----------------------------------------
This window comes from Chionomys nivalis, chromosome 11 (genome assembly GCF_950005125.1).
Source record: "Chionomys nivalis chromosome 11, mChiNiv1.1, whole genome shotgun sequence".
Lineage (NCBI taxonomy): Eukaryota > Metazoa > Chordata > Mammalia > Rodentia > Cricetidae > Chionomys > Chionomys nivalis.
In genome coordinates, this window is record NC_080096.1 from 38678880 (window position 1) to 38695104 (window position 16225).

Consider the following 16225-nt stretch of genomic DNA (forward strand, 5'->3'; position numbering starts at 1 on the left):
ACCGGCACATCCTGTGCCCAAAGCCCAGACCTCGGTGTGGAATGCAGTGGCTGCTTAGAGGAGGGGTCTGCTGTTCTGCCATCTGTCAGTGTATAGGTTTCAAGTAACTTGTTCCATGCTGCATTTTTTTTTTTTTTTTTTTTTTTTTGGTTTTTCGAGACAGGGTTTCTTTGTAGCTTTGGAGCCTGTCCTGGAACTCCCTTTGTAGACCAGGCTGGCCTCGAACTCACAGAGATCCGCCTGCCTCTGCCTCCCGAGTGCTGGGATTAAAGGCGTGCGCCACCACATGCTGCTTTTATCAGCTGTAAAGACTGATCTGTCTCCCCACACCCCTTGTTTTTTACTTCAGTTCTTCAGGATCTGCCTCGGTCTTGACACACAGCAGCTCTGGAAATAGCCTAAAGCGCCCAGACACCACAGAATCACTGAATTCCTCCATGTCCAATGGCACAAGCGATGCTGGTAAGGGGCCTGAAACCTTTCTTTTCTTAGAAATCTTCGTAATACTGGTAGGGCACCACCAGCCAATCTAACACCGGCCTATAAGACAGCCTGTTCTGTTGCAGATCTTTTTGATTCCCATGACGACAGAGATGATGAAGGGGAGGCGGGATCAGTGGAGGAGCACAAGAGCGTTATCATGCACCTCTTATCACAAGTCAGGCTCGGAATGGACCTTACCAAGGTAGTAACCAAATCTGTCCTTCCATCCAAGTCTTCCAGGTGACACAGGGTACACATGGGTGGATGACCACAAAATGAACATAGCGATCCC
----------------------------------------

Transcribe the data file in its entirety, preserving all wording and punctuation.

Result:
This window comes from Chionomys nivalis, chromosome 11 (genome assembly GCF_950005125.1).
Source record: "Chionomys nivalis chromosome 11, mChiNiv1.1, whole genome shotgun sequence".
Lineage (NCBI taxonomy): Eukaryota > Metazoa > Chordata > Mammalia > Rodentia > Cricetidae > Chionomys > Chionomys nivalis.
In genome coordinates, this window is record NC_080096.1 from 38678880 (window position 1) to 38695104 (window position 16225).

Consider the following 16225-nt stretch of genomic DNA (forward strand, 5'->3'; position numbering starts at 1 on the left):
ACCGGCACATCCTGTGCCCAAAGCCCAGACCTCGGTGTGGAATGCAGTGGCTGCTTAGAGGAGGGGTCTGCTGTTCTGCCATCTGTCAGTGTATAGGTTTCAAGTAACTTGTTCCATGCTGCATTTTTTTTTTTTTTTTTTTTTTTTTGGTTTTTCGAGACAGGGTTTCTTTGTAGCTTTGGAGCCTGTCCTGGAACTCCCTTTGTAGACCAGGCTGGCCTCGAACTCACAGAGATCCGCCTGCCTCTGCCTCCCGAGTGCTGGGATTAAAGGCGTGCGCCACCACATGCTGCTTTTATCAGCTGTAAAGACTGATCTGTCTCCCCACACCCCTTGTTTTTTACTTCAGTTCTTCAGGATCTGCCTCGGTCTTGACACACAGCAGCTCTGGAAATAGCCTAAAGCGCCCAGACACCACAGAATCACTGAATTCCTCCATGTCCAATGGCACAAGCGATGCTGGTAAGGGGCCTGAAACCTTTCTTTTCTTAGAAATCTTCGTAATACTGGTAGGGCACCACCAGCCAATCTAACACCGGCCTATAAGACAGCCTGTTCTGTTGCAGATCTTTTTGATTCCCATGACGACAGAGATGATGAAGGGGAGGCGGGATCAGTGGAGGAGCACAAGAGCGTTATCATGCACCTCTTATCACAAGTCAGGCTCGGAATGGACCTTACCAAGGTAGTAACCAAATCTGTCCTTCCATCCAAGTCTTCCAGGTGACACAGGGTACACATGGGTGGATGACCACAAAATGAACATAGCGATCCC